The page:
Free speech
Yvette Cooper: the witchfinder-general of the web

Yvette Cooper: the witchfinder-general of the web

Cooper is on a crusade to cleanse the internet. We must stop her.

Three grown men were subjected to a humiliating interrogation on Tuesday. Their crime? There was none. Google’s Peter Barron, Facebook’s Simon Milner and Twitter’s Nick Pickles faced a three-hour grilling by the UK Home Affairs Select Committee, headed by MP Yvette Cooper, as part of the committee’s inquiry into hate crime. Like naughty schoolboys brought before their disapproving headmistress, the witnesses were made to squirm as they were accused of ‘commercial prostitution’ and profiteering from hatred.

While quizzing the social-media directors, Cooper referred to YouTube videos posted by neo-Nazis, and one by white supremacist David Duke. MP James Berry said it took him ‘two seconds’ to find abusive tweets while searching on Twitter’s platform. References were also made to the recent BBC investigation that revealed a number of sexualised images of children on Facebook.

The directors were questioned on whether they are upholding their own community standards and guidelines on what kind of material can be posted. But the scope of the inquiry is confusing. Sexualised images of children surely come under the crime of paedophilia — nothing to do with hate speech, or even hate crime.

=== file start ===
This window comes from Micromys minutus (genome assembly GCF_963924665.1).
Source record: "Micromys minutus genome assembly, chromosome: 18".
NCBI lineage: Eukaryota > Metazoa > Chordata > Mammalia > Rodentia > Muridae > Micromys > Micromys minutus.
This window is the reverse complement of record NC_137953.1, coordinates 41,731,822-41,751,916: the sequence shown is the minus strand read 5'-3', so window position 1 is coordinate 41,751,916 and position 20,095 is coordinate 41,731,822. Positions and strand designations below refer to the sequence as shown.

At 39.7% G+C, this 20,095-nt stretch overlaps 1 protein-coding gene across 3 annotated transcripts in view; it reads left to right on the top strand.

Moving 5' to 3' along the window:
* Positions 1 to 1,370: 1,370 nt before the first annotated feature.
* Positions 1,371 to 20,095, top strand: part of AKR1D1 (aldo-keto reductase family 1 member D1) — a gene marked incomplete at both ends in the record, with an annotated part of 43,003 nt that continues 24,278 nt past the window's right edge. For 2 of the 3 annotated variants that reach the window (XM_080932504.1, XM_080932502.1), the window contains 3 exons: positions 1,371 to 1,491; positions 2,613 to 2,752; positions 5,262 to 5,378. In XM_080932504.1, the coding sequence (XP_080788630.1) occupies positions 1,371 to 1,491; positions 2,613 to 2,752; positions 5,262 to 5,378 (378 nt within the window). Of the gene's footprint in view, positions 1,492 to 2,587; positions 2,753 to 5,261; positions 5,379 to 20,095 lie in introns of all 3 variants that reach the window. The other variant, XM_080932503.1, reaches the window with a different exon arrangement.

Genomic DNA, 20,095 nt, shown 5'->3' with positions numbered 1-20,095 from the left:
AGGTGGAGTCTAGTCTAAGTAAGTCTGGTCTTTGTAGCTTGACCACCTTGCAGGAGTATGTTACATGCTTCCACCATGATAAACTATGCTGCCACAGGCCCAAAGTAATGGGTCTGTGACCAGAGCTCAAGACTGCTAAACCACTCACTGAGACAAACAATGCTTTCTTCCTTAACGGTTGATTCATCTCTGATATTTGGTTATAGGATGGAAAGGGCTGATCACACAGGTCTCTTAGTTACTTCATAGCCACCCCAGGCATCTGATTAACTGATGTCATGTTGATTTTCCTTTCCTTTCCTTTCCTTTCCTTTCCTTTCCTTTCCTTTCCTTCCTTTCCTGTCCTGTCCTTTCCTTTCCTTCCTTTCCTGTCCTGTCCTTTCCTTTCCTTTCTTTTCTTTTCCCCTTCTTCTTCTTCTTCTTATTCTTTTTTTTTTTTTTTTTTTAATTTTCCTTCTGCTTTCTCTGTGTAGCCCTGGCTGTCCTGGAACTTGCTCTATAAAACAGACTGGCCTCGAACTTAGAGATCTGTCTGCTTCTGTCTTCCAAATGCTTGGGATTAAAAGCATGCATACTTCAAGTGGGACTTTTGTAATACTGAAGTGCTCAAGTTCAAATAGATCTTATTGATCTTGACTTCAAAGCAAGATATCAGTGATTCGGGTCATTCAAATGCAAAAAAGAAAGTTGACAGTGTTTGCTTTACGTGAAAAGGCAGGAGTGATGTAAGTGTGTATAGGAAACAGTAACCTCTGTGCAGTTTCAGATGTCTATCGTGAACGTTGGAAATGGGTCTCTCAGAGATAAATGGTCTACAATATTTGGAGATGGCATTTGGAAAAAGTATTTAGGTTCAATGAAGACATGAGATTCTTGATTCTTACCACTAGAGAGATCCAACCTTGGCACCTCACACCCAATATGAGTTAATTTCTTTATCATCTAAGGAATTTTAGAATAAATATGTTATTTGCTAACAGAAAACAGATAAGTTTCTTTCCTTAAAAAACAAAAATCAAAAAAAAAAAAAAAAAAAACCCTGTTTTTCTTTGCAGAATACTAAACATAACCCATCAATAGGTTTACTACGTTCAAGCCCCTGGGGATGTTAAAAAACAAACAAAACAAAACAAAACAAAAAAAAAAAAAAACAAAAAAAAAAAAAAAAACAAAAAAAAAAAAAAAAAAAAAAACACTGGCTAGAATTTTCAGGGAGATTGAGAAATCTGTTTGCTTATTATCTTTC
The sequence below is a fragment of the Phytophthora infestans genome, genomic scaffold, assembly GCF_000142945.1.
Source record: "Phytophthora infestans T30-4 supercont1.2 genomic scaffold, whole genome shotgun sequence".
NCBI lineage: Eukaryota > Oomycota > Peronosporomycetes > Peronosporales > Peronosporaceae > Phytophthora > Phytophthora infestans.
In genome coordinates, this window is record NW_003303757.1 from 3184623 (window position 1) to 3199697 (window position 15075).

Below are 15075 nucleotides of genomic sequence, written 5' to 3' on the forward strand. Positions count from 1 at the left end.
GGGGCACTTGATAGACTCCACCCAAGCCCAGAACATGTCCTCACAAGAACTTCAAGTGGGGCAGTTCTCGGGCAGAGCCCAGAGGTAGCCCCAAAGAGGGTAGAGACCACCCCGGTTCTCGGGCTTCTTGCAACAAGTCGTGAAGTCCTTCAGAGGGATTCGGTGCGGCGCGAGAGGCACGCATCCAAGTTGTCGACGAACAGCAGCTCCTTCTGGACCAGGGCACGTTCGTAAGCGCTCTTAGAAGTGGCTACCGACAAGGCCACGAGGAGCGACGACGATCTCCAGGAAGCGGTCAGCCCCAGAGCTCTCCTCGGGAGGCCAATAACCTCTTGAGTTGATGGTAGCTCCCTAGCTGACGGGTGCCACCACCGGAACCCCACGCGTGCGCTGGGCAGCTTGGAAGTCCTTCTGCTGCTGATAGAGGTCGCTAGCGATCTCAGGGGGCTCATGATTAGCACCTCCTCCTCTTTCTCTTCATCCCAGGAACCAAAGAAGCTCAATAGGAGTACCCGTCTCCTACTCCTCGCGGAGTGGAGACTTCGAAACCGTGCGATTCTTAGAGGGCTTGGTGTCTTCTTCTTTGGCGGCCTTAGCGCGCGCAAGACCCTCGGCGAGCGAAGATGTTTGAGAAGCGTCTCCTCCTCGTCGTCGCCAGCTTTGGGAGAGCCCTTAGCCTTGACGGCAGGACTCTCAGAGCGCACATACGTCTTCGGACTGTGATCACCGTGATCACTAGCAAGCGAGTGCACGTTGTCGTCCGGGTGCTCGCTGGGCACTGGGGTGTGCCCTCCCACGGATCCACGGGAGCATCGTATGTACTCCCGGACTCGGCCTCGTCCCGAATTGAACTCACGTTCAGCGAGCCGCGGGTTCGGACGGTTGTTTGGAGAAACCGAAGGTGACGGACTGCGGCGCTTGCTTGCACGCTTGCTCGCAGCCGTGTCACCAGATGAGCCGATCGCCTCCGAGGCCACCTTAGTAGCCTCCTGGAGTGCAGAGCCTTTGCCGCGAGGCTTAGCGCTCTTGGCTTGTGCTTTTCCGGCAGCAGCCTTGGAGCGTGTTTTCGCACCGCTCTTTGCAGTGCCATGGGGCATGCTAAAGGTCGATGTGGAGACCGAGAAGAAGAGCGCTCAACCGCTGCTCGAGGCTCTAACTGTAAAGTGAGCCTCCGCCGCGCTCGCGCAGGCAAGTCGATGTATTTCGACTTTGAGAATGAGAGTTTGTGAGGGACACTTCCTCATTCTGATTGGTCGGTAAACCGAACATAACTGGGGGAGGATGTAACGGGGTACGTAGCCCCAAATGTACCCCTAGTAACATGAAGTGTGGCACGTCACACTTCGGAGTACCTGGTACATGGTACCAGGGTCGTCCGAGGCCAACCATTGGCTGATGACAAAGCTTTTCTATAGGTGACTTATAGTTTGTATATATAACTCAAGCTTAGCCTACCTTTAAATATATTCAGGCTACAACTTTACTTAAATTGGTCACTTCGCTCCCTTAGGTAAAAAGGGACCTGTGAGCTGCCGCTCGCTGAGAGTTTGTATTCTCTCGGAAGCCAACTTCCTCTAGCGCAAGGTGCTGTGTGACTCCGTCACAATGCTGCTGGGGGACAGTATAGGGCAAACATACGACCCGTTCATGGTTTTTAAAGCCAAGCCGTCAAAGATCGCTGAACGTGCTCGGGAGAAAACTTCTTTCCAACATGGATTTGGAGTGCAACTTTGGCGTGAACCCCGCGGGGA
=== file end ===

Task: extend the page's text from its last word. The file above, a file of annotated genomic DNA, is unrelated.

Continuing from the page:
In truth, this inquiry is not looking into crime as most of us would understand it. It says it is examining ‘hate crime and abusive content on [social media] platforms’, yet much of the MPs’ questioning is really focused on content that they claim constitutes ‘hate speech’. In fact, according to the government’s own written evidence to the committee, in the majority of cases where there is concern about social-media posts, those posts ‘do not cross the threshold into criminal behaviour’. This inquiry is about speech, and when it should be silenced.

YouTube, Twitter and Facebook all have guidelines on what kind of content is acceptable on their sites, and whether something is ‘hate speech’ will always come down to a judgement call. Barron, Google’s vice-president of communications and public affairs, made this point when defending YouTube’s decision not to remove the David Duke video entitled ‘Jews admit organising white genocide’. He said: